The Electrical Communication Laboratories (ECL) of Nippon Telegraph and Telephone Public Corporation (now NTT) aimed to improve the performance and economy of file memory, which accounted for a large share of system cost, and in 1984 started development to increase the capacity and speed of magnetic disk units while developing the DIPS-11/5E Series. In 1986, they achieved practical application of a high-capacity, high-speed magnetic disk unit (commonly referred to as GEMMY: Giga-byte capacity magnetic memory).
GEMMY had the features indicated below. It had a memory capacity 2.8 times that of PATTY, which had one of the highest capacities in the world, and achieved world-class performance in terms of surface recording density, data transfer speed, and other characteristics.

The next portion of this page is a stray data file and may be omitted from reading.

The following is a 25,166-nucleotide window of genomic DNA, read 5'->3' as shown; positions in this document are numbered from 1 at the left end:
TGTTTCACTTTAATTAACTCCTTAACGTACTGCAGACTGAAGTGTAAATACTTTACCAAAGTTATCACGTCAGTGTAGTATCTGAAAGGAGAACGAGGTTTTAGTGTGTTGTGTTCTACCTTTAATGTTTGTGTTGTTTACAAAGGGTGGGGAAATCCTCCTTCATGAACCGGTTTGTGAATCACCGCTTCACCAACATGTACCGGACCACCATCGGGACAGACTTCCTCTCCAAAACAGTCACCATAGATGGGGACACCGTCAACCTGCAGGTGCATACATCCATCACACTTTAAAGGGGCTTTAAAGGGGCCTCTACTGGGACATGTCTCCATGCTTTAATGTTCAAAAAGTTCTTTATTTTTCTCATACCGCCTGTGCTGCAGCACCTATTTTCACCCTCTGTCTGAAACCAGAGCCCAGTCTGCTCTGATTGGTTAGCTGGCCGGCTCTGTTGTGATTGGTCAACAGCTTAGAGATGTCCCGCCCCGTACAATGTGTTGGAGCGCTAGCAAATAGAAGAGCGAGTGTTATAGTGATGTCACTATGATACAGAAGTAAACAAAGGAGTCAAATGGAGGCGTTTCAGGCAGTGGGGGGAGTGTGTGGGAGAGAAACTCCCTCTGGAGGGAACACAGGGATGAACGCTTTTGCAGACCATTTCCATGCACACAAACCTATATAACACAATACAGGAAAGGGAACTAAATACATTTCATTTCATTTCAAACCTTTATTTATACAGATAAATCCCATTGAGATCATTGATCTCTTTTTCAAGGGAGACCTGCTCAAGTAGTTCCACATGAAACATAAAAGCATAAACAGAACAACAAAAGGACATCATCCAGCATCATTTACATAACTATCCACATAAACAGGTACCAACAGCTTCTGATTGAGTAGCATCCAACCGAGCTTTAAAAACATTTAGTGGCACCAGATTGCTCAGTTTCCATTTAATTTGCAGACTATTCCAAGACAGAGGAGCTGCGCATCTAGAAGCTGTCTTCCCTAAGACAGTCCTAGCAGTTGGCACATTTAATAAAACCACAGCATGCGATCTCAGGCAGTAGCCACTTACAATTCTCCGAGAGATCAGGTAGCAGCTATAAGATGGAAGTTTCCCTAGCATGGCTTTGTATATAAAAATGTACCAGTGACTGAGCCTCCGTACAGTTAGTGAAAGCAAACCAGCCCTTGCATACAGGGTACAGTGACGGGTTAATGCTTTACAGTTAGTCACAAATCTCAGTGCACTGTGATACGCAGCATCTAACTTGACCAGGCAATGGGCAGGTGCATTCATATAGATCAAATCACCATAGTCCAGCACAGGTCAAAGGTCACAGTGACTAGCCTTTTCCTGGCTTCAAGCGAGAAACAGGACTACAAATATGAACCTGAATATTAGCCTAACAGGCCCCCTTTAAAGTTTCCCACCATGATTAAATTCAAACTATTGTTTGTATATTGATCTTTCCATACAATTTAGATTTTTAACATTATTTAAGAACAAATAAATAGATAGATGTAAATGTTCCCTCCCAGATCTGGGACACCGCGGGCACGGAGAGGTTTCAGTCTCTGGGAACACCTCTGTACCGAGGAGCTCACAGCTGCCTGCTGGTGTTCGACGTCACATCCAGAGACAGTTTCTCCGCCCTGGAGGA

- 1) While improving the performance of the thin-film magnetic disk developed for PATTY, the research center developed a new thin-film magnetic head for high-speed operation and thereby achieved a surface recording density of 62 Kbit/mm2 and a data transfer speed of 4.4 MB/s.
- 2) The performance of the floating head in following the disk surface was greatly improved by shortening it to 3.2 mm and making it lighter (1/2 the weight of the head in PATTY).
- 3) High track density was achieved by controlling mechanical vibration. This was done using a HDA with a symmetrical shell structure, and a dual-support spindle configuration.
- 4) High-speed positioning with an average seek time of 12 ms was achieved by using a compact dual-actuator employing new materials, and feedforward positioning control.
- 5) High-speed access was achieved via high-speed data transfer at 4.4 MB/s, dual actuator control, and improved functionality of dynamic cross-calling to ensure effective use of access paths.